Advancing National Service

How One Woman Helps Vets Dress for That Oh-So-Important Interview

March 19, 2014
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How One Woman Helps Vets Dress for That Oh-So-Important Interview
RJ Sangosti/Getty Images
Star Lotta's Suiting Veterans non-profit has collected almost 1,000 business suits.

Most people reach for their nicest clothes when dressing for a funeral. But back in 2010, when Star Lotta attended the funeral of her cousin Jimmy, a Marine Corps veteran who returned from service suffering from PTSD and died of a heart attack at the young age of 23, she noticed that the veterans in attendance weren’t wearing suits.

This stuck Lotta as unusual and she wondered if it was because they couldn’t afford the formal clothing, which can be quite costly. Coincidentally, Lotta ran a business selling custom-made suits, so she started asking her clients if they had old suits they no longer wanted that they could donate to veterans. Soon, Suiting Veterans — a non-profit in Wilmington, Delaware that outfits veterans for job interviews in donated business suits and stylish dress clothes for women — was born.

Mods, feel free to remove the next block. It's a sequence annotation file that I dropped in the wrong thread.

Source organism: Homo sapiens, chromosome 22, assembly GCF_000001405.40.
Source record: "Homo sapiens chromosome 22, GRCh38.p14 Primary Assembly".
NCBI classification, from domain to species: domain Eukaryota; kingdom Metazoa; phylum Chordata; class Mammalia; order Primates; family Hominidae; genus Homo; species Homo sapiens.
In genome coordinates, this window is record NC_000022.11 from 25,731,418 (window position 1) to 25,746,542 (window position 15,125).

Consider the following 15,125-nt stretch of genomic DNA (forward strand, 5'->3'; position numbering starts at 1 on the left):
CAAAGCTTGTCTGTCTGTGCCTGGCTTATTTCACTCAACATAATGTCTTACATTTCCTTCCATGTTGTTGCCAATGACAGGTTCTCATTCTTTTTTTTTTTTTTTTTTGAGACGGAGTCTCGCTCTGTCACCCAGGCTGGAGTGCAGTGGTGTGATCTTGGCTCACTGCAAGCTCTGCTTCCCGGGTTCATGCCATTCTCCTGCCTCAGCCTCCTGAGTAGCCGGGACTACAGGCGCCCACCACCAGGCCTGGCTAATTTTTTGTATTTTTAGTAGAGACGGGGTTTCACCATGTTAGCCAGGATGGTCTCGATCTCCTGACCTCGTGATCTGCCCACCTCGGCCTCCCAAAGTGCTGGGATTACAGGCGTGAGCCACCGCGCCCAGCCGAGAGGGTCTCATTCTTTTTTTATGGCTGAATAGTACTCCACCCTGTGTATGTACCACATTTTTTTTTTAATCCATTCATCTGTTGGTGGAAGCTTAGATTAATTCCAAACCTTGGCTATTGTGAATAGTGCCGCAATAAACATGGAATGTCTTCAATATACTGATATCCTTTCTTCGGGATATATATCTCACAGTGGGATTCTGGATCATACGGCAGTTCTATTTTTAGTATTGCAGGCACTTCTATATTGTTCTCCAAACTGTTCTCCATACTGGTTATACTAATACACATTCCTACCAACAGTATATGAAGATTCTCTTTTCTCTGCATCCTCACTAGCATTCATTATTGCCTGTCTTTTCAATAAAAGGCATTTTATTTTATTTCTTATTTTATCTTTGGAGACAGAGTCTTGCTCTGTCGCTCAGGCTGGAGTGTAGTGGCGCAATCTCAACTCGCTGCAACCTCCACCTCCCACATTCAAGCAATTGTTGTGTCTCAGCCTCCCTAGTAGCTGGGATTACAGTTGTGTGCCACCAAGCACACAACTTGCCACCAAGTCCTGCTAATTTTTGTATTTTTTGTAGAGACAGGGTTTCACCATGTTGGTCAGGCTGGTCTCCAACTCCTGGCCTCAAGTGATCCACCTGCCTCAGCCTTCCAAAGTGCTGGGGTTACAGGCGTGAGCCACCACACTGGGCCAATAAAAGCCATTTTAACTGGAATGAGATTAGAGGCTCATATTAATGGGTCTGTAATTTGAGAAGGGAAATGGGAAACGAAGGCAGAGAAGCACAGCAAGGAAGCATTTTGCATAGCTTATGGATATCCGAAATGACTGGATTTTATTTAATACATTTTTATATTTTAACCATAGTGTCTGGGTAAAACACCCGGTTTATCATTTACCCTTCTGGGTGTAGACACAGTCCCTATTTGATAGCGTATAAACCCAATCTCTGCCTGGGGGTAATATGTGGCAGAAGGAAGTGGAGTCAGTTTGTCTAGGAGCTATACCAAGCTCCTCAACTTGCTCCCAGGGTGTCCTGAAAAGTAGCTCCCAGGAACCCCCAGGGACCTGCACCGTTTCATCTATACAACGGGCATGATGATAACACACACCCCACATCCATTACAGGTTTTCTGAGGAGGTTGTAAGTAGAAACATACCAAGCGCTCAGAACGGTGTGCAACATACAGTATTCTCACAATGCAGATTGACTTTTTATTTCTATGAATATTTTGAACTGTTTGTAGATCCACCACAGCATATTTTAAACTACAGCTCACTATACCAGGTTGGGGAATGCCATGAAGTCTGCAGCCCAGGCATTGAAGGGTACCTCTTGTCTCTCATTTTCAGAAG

Retiree Jack Doyle, who has worked as an Army finance clerk and as a men’s clothier at Macy’s, volunteers with the organization. “It’s just a way of kind of giving back to guys who are serving our country,” Doyle told William H. McMichael of USA Today, “And it’s a lot more fun than working on commission.”

According to the non-profit’s website, it has gathered over 200 suits for women and 600 for men. Lotta lets veterans know about her services by visiting veterans’ job fairs. She’s received so many donations that the space where Suiting Veterans is based is virtually filled to capacity. So she has started loading suits up in a donated truck and taking them to such places as Joint Base McGuire-Dix-Lakehurst, New Jersey to meet veterans there. She’s received so many emails from veterans across the country who’d love to receive a suit that she hopes to one day expand Suiting Veterans nationwide.

We salute the success of Lotta and her army of suiting volunteers.

MORE: When This Sergeant Saw Vets Lined Up For Jobs, He Decided To Create Them

 

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